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UK politics: Meet the eight contenders vying to replace Boris Johnson

Eight politicians are vying to replace Boris Johnson as the next Conservative Party leader and British prime minister.

By the deadline of 18:00 BST on Tuesday evening, each of the contenders had gathered support from at least 20 Conservative lawmakers to progress through to a run-off vote on Wednesday. 

And there’s already been one high profile casualty, when Health Secretary Sajid Javid was apparently not able to secure enough endoresements from fellow MPs and had to drop out of the race minutes before the deadlin. 

The final two candidates will be known before the end of next week, with a successor to Johnson in place by 5 September. 

Here are the remaining contenders:

Rishi Sunak, former treasury chief

Sunak, 42, is the best-known of the party’s potential leaders and a favorite of bookmakers to succeed Johnson.

His public profile rose after he became the UK’s Treasury chief in 2020, a job that entailed overseeing the billions of pounds handed out during the coronavirus pandemic to help businesses and workers.

But he has faced criticism for not doing enough to ease the country’s growing cost-of-living crisis. His popularity also took a dive after police fined him for attending one of the government’s lockdown-flouting parties at Downing Street, home to the prime minister’s office and official residence.

Sunak says the promises to cut taxes made by many rival candidates are “not credible” and that he would only reduce taxes after inflation is under control.

Liz Truss, foreign minister

Truss, 46, took on the high-profile Cabinet post in September after serving as trade minister. She is also the UK’s lead negotiator with the European Union on Brexit issue. 

Truss, the UK’s top diplomat, has made no secret of her leadership ambitions and has sought to emulate former Conservative Prime Minister Margaret Thatcher in carefully curated social media photos. If selected, she says she wants to cut taxes “from day one” and reverse an income tax hike.

Penny Mordaunt, trade minister

Mordaunt, 49, is popular with many Conservatives and is another bookmakers’ favorite to win.

She was the first woman to serve as UK defense secretary, although Johnson dismissed her shortly after he became prime minister in 2019 because she had backed another candidate for party leader, Jeremy Hunt.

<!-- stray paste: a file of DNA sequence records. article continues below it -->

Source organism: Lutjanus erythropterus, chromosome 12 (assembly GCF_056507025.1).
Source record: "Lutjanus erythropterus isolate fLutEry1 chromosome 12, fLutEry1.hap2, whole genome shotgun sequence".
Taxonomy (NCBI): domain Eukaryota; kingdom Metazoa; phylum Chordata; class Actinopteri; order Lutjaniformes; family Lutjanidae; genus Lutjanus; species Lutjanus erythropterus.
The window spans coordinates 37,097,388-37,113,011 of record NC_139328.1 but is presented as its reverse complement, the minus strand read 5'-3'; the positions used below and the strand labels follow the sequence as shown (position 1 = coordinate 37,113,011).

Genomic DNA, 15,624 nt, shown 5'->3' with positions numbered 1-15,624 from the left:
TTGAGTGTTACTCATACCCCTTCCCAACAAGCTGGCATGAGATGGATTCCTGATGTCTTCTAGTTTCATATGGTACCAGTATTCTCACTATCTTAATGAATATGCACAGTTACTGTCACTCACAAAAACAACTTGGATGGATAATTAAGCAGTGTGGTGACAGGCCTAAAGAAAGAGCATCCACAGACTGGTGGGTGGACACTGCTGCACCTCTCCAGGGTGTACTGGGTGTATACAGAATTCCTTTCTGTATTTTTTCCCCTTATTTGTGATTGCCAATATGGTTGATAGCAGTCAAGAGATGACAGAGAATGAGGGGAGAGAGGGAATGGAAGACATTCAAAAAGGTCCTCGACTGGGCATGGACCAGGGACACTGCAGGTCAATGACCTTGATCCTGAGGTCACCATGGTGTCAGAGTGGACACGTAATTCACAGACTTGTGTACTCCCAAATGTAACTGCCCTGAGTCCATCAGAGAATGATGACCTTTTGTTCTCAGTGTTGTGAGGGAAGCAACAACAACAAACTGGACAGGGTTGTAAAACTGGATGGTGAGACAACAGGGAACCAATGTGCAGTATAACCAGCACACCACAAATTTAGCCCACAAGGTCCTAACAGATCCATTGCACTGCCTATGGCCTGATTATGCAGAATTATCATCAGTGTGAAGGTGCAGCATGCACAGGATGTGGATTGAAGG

Mordaunt, a former reality TV contestant, played a prominent role in the pro-Brexit campaign in 2016.

Jeremy Hunt, former government minister

Hunt, who has served as both health and foreign secretary, ran against Johnson in the 2019 leadership race. He lost heavily, and was dumped from the Cabinet.

However, 55-year-old Hunt has remained a member of Parliament and kept himself in the public eye by grilling the government’s pandemic policies as head of the Health and Social Care Select Committee.

Tom Tugendhat, House of Commons Foreign Affairs Committee chair

Tugendhat, a 48-year-old lawmaker and former soldier, has never held a Cabinet post but heads the influential Foreign Affairs Committee in Parliament. He is seen as a centrist and has billed his candidacy as an opportunity for a clean start.

He said he is consulting a “broad coalition” of colleagues to bridge the divides in government.

Kemi Badenoch, former equalities minister

Badenoch, who has worked as a software engineer and at a private bank, grew up in Nigeria and says she experienced poverty first hand.

The 42-year-old lawmaker was initially considered an outsider for the race, but an endorsement from party heavyweight Michael Gove has boosted her profile.

She wants to lower taxes and lead a “limited government focused on essentials.”

Nadhim Zahawi, treasury chief

Zahawi, 55, came to prominence as vaccine minister during the pandemic. A co-founder of the market research firm YouGov, Zahawi was elected to Parliament in 2010.

He was born in Iraq to a Kurdish family and came to the UK as a child when his parents fled Iraq during  Saddam Hussein’s regime. 

Suella Braverman, Attorney General

Braverman is a lawmaker and lawyer who became England’s attorney general in 2020.

A euroskeptic and supporter of Britain’s withdrawal from the European Union, Braverman, 42, says she wants to deliver “all of the great opportunities of Brexit” – including a tougher line on immigration and leaving the jurisdiction of the European Court of Human Rights.

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